How long should I worry about developing lymphedema?

Tamlen Member Posts: 341 Member

I'm now 26 months post-surgery and have no lymphedema symptoms. They took all my pelvic nodes, so I've been worried about it. I exercise vigorously every day and am quite active.

I've read that for breast cancer survivors, the risk of developing lymphedema drops off dramatically after 3 years. Does anyone know how long until the risk reduces a lot for we uterine cancer survivors? I know the risk is never gone, just wondering if there's knowledge out there for when our risk goes substantially down.



  • cmb
    cmb Member Posts: 884 Member
    edited April 2020 #2

    Most of the studies I read when I developed lymphedema didn't mention a typical time frame range for when this could develop. But I was more interested in learning whether the lymphadenectomy had an increased survival benefit, so I wasn't really looking for that type of time estimate.

    I developed lymphedema in my legs (the left leg being worse than the right) about 2 ½ years after surgery. I also had pelvic radiation, which increases the chance of developing lymphedema.

    I had thought I was "safe" from this side effect since I had gone more than two years without lymphedema. So I was disappointed when it developed, despite the length of time after treatment.

  • Donna Faye
    Donna Faye Member Posts: 427
    Mine, too

    I, too, thought I had missed getting in my legs but 2 years later my left leg became very hard and it needed massage.

    I did PT for 6 weeks, 2/ week and now have a drainage machine I use 2/3 times a week. 

  • Forherself
    Forherself Member Posts: 686 Member
    edited April 2020 #4
    General knowledge

    Just what we were taught as nurses.  The way to avoid lymphedema is exercise and movement.  Pooling lymph creates lympedema.  Your muscles are moving the lymph.  If you are being extremely active I would say you are getting the best result.  Also elevating your legs and wearing support hose if you are not doing that already.


  • MoeKay
    MoeKay Member Posts: 395 Member
    edited April 2020 #5
    Patient Education Section of UpToDate

    UpToDate has a patient education section on Lymphedema after Cancer Surgery which states, in part, as follows:

    Most patients who develop lymphedema do so within two to three years after their surgery, but it is important to note that the risk remains over a person's lifetime and increases with trauma or injury to a limb. 

    For more information, here is a link to the entire article:

    So it sounds somewhat similar to the information you found for breast cancer, Tamlen.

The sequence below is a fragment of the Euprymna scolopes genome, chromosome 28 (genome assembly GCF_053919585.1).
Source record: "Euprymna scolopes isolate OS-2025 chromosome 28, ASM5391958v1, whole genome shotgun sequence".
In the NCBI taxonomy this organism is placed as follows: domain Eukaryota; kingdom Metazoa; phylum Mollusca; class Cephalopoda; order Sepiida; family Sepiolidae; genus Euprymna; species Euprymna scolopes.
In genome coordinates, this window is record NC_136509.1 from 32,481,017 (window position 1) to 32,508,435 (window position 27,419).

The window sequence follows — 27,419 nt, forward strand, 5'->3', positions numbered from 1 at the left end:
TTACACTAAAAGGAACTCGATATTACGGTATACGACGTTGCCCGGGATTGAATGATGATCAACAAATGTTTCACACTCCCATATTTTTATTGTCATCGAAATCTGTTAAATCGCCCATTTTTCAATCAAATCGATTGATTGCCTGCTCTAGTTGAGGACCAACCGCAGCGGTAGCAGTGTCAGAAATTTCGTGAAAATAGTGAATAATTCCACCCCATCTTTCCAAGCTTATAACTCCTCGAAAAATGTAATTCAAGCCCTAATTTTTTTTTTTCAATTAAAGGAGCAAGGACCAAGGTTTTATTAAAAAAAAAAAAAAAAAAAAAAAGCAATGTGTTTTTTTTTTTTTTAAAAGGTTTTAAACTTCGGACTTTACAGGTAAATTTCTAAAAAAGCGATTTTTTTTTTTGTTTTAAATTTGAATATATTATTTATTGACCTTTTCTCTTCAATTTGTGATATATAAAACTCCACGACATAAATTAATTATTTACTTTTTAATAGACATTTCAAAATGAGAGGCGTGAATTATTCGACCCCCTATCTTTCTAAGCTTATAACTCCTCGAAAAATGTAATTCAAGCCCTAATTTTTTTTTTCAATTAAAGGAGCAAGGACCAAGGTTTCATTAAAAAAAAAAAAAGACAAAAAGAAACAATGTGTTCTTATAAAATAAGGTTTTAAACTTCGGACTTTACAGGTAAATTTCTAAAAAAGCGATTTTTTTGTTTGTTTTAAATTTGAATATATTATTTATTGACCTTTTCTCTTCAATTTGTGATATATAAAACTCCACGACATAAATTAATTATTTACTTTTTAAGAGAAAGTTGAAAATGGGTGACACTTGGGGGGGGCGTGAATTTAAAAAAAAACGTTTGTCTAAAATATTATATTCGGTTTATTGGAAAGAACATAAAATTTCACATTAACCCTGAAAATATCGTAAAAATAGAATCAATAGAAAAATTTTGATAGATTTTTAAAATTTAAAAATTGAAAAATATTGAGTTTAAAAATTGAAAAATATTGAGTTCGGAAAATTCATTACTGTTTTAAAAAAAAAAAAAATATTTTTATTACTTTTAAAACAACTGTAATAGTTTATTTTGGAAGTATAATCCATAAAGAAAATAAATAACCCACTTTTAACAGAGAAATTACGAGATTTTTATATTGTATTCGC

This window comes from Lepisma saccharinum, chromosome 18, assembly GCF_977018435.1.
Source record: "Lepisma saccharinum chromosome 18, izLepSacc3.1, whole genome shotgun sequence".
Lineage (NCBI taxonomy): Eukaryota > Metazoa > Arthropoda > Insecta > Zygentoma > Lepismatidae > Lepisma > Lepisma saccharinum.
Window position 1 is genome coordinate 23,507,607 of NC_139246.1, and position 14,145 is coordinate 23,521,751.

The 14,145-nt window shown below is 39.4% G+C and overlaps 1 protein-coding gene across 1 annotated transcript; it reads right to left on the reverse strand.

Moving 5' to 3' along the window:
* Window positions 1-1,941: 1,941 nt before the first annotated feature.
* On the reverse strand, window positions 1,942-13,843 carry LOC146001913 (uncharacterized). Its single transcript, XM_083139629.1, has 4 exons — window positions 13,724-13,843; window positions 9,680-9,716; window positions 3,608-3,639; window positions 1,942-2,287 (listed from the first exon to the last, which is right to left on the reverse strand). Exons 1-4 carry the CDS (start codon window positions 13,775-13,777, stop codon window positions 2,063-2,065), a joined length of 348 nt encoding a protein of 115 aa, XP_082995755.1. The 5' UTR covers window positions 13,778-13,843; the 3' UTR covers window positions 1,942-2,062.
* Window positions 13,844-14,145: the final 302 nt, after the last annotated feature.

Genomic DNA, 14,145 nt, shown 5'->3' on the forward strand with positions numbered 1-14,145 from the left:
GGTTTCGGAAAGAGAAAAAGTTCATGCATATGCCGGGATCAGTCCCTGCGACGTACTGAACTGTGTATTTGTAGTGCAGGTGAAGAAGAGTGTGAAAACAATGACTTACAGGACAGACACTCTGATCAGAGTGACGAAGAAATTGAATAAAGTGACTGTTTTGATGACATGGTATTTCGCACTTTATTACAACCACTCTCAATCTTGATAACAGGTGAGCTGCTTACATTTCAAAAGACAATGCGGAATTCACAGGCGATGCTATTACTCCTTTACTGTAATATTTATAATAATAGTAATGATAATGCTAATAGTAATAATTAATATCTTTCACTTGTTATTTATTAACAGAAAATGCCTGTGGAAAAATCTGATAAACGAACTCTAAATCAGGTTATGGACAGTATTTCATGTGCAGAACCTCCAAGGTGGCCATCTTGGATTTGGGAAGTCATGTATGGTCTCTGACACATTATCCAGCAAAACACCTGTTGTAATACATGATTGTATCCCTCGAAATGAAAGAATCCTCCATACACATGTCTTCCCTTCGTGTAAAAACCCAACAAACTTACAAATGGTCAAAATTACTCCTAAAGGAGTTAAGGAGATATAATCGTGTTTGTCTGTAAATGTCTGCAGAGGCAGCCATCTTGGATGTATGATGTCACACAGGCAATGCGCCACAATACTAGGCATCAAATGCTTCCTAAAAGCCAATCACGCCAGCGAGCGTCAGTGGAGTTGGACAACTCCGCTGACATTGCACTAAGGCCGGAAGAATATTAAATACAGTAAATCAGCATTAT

In reviewing the references listed at the bottom of the article, most relate to breast cancer.  However, the article itself is not limited to surgery for breast cancer and the discussion covers cancer surgery in general. 


  • Tamlen
    Tamlen Member Posts: 341 Member
    edited April 2020 #6

    Thank you for the help, everyone. No compression or support hose for me (can't stand it, my entire life; haven't put on stockings in 20 years), but I will remain diligently active and keep my fingers crossed. I do elevate my legs when sitting. I appreciate the information you all shared.

  • 8molly09
    8molly09 Member Posts: 2 Member

    I have Lymphedema in the groin area. I had considered surgery but after doing research I have decided that I don't want to take a chance on removing my lymph nodes. Has anyone had lymph nodes removed in the pelvic area.

  • 8molly09
    8molly09 Member Posts: 2 Member

  • PrisPeck
    PrisPeck Member Posts: 10 Member

    Thank you so much

  • woodstock99
    woodstock99 Member Posts: 172 Member

    I had breast cancer (early stage) 6 years ago but had a double mastectomy and sentinel lymph nodes removed and was afraid of lymphedema developing. I sought out a LANA-certified massage therapist for lymphatic draining massage and to help me with my scar tissue and fascia issues, She was and still is amazing. I saw her often the first year after my surgery and then for tune-ups as needed ever since. I also learned to do some self-massage and also to do dry brushing. I have been seeing her monthly since my hysterectomy last June as a proactive protective measure to work on my pelvic area.

    No one knows what will happen in the future but there is a lot we can do to be proactive.

    Why see a aLana certified specialist:

    LANA Certified Specialist directory:

    oops sorry not sure why this is in bold & larger type but

    There is also a lymphatic specialist who wrote an excellent book, does online classes, has a podcast, is on Instagram, etc. Her name is Lisa Levitt Gainsley, CLT - she is on Instagram as thelymphaticmessage

    ✨Author, THE BOOK OF LYMPH

    ✨Wellness from a lymphatic point of view


    ✨Certified Manual Lymph Drainage & Lymphedema

    Hope these resources can be of value.